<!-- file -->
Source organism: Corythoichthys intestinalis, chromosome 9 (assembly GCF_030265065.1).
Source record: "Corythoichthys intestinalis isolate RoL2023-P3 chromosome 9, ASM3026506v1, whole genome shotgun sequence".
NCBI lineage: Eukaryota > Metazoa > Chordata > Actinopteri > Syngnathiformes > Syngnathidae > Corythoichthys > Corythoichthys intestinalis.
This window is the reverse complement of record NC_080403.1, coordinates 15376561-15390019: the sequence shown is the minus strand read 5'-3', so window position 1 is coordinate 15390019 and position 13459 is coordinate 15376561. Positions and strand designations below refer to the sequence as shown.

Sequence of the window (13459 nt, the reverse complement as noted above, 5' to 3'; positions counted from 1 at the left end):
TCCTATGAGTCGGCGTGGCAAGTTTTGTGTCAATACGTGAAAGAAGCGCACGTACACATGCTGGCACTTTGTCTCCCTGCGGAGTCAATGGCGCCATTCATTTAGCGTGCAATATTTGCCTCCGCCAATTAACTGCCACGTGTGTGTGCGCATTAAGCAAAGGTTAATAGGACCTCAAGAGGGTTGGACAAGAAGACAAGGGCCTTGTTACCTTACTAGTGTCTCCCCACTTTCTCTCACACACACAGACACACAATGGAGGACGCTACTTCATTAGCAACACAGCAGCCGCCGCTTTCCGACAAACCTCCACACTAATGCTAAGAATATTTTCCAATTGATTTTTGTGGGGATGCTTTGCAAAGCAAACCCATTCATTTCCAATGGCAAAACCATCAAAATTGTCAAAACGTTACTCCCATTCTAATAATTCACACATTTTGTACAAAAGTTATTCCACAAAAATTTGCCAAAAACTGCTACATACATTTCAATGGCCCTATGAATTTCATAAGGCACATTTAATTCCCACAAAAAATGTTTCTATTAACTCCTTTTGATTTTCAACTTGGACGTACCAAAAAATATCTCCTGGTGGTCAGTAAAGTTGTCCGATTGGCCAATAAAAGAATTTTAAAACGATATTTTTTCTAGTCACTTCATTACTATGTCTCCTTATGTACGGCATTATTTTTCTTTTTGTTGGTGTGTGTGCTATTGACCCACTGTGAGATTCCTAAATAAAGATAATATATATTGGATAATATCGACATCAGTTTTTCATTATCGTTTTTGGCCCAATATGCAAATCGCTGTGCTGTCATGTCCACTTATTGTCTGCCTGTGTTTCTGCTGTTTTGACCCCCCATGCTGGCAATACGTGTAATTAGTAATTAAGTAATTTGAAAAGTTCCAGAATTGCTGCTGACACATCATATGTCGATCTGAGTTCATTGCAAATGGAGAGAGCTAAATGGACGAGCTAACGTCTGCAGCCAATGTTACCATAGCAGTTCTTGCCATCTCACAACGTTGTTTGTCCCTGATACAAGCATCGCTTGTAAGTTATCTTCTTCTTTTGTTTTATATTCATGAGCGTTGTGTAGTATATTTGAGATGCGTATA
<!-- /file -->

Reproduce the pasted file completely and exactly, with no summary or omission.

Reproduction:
Source organism: Corythoichthys intestinalis, chromosome 9 (assembly GCF_030265065.1).
Source record: "Corythoichthys intestinalis isolate RoL2023-P3 chromosome 9, ASM3026506v1, whole genome shotgun sequence".
NCBI lineage: Eukaryota > Metazoa > Chordata > Actinopteri > Syngnathiformes > Syngnathidae > Corythoichthys > Corythoichthys intestinalis.
This window is the reverse complement of record NC_080403.1, coordinates 15376561-15390019: the sequence shown is the minus strand read 5'-3', so window position 1 is coordinate 15390019 and position 13459 is coordinate 15376561. Positions and strand designations below refer to the sequence as shown.

Sequence of the window (13459 nt, the reverse complement as noted above, 5' to 3'; positions counted from 1 at the left end):
TCCTATGAGTCGGCGTGGCAAGTTTTGTGTCAATACGTGAAAGAAGCGCACGTACACATGCTGGCACTTTGTCTCCCTGCGGAGTCAATGGCGCCATTCATTTAGCGTGCAATATTTGCCTCCGCCAATTAACTGCCACGTGTGTGTGCGCATTAAGCAAAGGTTAATAGGACCTCAAGAGGGTTGGACAAGAAGACAAGGGCCTTGTTACCTTACTAGTGTCTCCCCACTTTCTCTCACACACACAGACACACAATGGAGGACGCTACTTCATTAGCAACACAGCAGCCGCCGCTTTCCGACAAACCTCCACACTAATGCTAAGAATATTTTCCAATTGATTTTTGTGGGGATGCTTTGCAAAGCAAACCCATTCATTTCCAATGGCAAAACCATCAAAATTGTCAAAACGTTACTCCCATTCTAATAATTCACACATTTTGTACAAAAGTTATTCCACAAAAATTTGCCAAAAACTGCTACATACATTTCAATGGCCCTATGAATTTCATAAGGCACATTTAATTCCCACAAAAAATGTTTCTATTAACTCCTTTTGATTTTCAACTTGGACGTACCAAAAAATATCTCCTGGTGGTCAGTAAAGTTGTCCGATTGGCCAATAAAAGAATTTTAAAACGATATTTTTTCTAGTCACTTCATTACTATGTCTCCTTATGTACGGCATTATTTTTCTTTTTGTTGGTGTGTGTGCTATTGACCCACTGTGAGATTCCTAAATAAAGATAATATATATTGGATAATATCGACATCAGTTTTTCATTATCGTTTTTGGCCCAATATGCAAATCGCTGTGCTGTCATGTCCACTTATTGTCTGCCTGTGTTTCTGCTGTTTTGACCCCCCATGCTGGCAATACGTGTAATTAGTAATTAAGTAATTTGAAAAGTTCCAGAATTGCTGCTGACACATCATATGTCGATCTGAGTTCATTGCAAATGGAGAGAGCTAAATGGACGAGCTAACGTCTGCAGCCAATGTTACCATAGCAGTTCTTGCCATCTCACAACGTTGTTTGTCCCTGATACAAGCATCGCTTGTAAGTTATCTTCTTCTTTTGTTTTATATTCATGAGCGTTGTGTAGTATATTTGAGATGCGTATA